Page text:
Do you have a free weekend and an old mouse to throw away? Here’s how you can save the mouse and lose the 2 days – yes, I know, it’s not a big deal, but this is not an economics page.
Before starting the job you must make sure that the optical mouse sensor is functional and the connection to the PC is good, the cable is not interrupted, the socket is not crooked. In case of any damage you can buy a 2EUR mouse. The smaller, the better.
What software will we use?
No, we won’t write mouse software or drivers. Just because we will turn the sensor upside down, we will have to reverse the motion on one of the axes; and for that we need a software.
Google for mouse inverter or sakasa mouse, install what you trust and test the application with the unmodified mouse. Ideally, the application should: be able to reverse one of the axes (of your choice), not to upset the antivirus and not to bring new Trojans to your computer.
The last, optional, step is to install the application on a friend’s computer and let it discover what it is all about. Later you can explain to them that there is a new trend in IT: to simultaneously develop / test your hardware and software: http://www.design-reuse.com/articles/31951/the-power-of-developing-hardware-and-software-in-parallel.html and thank him for his contribution with a juice of whatever he prefers, so as he will not to be upset.
What hardware do we need?
- beads – yes, and they are very important for the project,
- wood screws,
- prototyping PCB – 2 pieces,
- push buttons – if you want to replace the mouse buttons; I recommend to use larger / wider buttons,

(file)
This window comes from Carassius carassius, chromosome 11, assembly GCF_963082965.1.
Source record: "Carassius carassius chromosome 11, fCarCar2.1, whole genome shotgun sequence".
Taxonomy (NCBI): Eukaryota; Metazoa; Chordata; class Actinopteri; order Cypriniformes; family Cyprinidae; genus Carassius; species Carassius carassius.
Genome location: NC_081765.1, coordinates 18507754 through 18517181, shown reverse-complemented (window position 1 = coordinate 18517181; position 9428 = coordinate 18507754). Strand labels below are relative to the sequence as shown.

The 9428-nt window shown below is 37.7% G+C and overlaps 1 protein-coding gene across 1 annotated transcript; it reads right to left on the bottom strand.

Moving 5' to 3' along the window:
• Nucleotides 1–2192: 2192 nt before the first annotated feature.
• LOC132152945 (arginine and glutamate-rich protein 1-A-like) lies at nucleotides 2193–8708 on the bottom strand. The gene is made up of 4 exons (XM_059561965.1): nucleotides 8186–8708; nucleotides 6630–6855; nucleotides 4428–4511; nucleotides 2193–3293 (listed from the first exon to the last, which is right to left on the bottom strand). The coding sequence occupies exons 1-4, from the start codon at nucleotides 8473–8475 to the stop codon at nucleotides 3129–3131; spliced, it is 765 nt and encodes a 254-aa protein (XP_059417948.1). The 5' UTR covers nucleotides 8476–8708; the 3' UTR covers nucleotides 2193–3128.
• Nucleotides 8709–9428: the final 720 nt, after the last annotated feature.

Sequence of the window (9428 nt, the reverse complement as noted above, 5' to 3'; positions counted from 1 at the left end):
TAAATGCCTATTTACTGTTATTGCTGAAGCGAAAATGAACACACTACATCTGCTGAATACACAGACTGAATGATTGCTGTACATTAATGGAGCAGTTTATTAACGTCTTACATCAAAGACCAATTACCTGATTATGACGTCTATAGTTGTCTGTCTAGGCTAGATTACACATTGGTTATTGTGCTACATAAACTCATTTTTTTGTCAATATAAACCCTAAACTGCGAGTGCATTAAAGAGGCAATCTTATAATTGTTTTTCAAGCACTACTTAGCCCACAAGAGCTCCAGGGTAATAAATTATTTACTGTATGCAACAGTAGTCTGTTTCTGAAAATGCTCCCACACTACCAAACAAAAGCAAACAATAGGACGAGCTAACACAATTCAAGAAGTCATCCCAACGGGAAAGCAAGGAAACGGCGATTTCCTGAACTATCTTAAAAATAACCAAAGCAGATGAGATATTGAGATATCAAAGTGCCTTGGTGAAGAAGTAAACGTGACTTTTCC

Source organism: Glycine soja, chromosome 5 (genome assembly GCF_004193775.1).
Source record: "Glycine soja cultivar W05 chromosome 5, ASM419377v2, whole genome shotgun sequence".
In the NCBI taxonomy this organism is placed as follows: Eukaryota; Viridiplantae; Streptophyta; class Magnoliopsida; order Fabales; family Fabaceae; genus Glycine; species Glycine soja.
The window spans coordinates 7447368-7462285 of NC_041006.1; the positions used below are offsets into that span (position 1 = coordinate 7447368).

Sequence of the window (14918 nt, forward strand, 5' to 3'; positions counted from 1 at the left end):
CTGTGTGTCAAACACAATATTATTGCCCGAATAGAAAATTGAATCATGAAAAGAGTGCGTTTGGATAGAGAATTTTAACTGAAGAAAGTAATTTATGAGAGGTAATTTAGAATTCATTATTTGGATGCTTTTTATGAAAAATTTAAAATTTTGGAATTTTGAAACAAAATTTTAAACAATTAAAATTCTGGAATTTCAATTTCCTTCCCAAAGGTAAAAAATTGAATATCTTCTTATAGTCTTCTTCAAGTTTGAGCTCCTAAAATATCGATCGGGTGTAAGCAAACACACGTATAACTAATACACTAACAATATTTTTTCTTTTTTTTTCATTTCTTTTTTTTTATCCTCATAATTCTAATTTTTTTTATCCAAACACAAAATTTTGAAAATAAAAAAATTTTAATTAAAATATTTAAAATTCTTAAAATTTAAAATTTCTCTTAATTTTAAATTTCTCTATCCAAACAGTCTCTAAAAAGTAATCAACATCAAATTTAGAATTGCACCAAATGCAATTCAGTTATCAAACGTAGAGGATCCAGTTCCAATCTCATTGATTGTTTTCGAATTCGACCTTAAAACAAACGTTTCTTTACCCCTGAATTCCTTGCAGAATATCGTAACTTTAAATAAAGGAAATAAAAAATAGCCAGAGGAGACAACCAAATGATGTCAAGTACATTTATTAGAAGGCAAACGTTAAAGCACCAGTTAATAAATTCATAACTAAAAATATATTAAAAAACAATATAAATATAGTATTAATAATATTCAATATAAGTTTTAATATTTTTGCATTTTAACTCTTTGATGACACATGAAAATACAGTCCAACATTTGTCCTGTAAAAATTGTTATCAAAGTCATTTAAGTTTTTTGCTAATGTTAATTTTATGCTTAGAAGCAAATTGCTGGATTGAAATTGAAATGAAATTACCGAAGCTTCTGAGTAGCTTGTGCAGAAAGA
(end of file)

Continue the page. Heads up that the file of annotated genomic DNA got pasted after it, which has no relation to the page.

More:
- rubber feet
- the greatest effect piece: a pool ball of the favorite color / number
- superglue or equivalent
What equipment do we need?
First of all soldering equipment, preferably station. To this, must add a cutter, screwdrivers, solder wire, solder flux and desoldering braid plus a few centimeters of insulated wire.
How do we proceed?
Let’s start by disassembling the mouse.
We keep the electronic board and the USB cable.
Desolder the buttons, the USB cable and other important components then glue the lens with superglue. This will ensure the stability of the lens position in the event of an earthquake, transport or more vigorous use.
It is preferable not to detach the LED, the optical sensor and the parts that ensure the smooth operation of the first two.
Then we cut an octagon slightly smaller than the pool ball, into the protoboard.
Then we take the staples …
… and the beads …
… and we solder them as in the pictures below.
Now you have to do a test mount using four spacers, the protoboards and the pool ball as below.
With this mount we can determine the position of the buttons, but first of all, we can find the optimal placement of the sensor board. I recommend you to experience some positions and heights because it is very important to find the best position of the optical sensor relatively to the pool ball.
Ah, yes! Do not use the orange ball! It seems that cheap mouse sensors go wrong on orange and glossy surfaces.
Here are some pictures from the experimentation phase:
Once you have determined the position of the sensor, fix the mouse board using spacers and screws. You may need to widen or drill new holes in the protoboard to place the sensor in the optimal position.
Then solder the new buttons on the protoboard and connect them with wires to the electrical pads of the original buttons. If you decide to keep the scroll wheel you must pay attention to the order of the connections.
Add four rubber feet and the job is done:
Translated from Romanian. Enjoy! 😀